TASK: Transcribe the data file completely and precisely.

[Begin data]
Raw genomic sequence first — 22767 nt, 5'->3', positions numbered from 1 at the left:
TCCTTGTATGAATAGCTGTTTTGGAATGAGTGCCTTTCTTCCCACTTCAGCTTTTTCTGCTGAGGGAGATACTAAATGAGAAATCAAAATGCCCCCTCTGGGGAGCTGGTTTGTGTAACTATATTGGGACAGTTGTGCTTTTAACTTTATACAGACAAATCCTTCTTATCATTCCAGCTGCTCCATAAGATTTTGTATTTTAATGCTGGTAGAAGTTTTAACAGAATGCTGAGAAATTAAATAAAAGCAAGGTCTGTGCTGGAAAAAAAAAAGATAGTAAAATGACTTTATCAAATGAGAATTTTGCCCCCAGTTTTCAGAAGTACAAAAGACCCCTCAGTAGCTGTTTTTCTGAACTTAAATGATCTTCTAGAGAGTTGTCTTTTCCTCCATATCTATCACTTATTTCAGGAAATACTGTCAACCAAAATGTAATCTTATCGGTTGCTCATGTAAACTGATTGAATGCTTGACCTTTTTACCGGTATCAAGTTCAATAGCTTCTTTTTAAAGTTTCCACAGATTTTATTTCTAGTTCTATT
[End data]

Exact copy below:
Raw genomic sequence first — 22767 nt, 5'->3', positions numbered from 1 at the left:
TCCTTGTATGAATAGCTGTTTTGGAATGAGTGCCTTTCTTCCCACTTCAGCTTTTTCTGCTGAGGGAGATACTAAATGAGAAATCAAAATGCCCCCTCTGGGGAGCTGGTTTGTGTAACTATATTGGGACAGTTGTGCTTTTAACTTTATACAGACAAATCCTTCTTATCATTCCAGCTGCTCCATAAGATTTTGTATTTTAATGCTGGTAGAAGTTTTAACAGAATGCTGAGAAATTAAATAAAAGCAAGGTCTGTGCTGGAAAAAAAAAAGATAGTAAAATGACTTTATCAAATGAGAATTTTGCCCCCAGTTTTCAGAAGTACAAAAGACCCCTCAGTAGCTGTTTTTCTGAACTTAAATGATCTTCTAGAGAGTTGTCTTTTCCTCCATATCTATCACTTATTTCAGGAAATACTGTCAACCAAAATGTAATCTTATCGGTTGCTCATGTAAACTGATTGAATGCTTGACCTTTTTACCGGTATCAAGTTCAATAGCTTCTTTTTAAAGTTTCCACAGATTTTATTTCTAGTTCTATT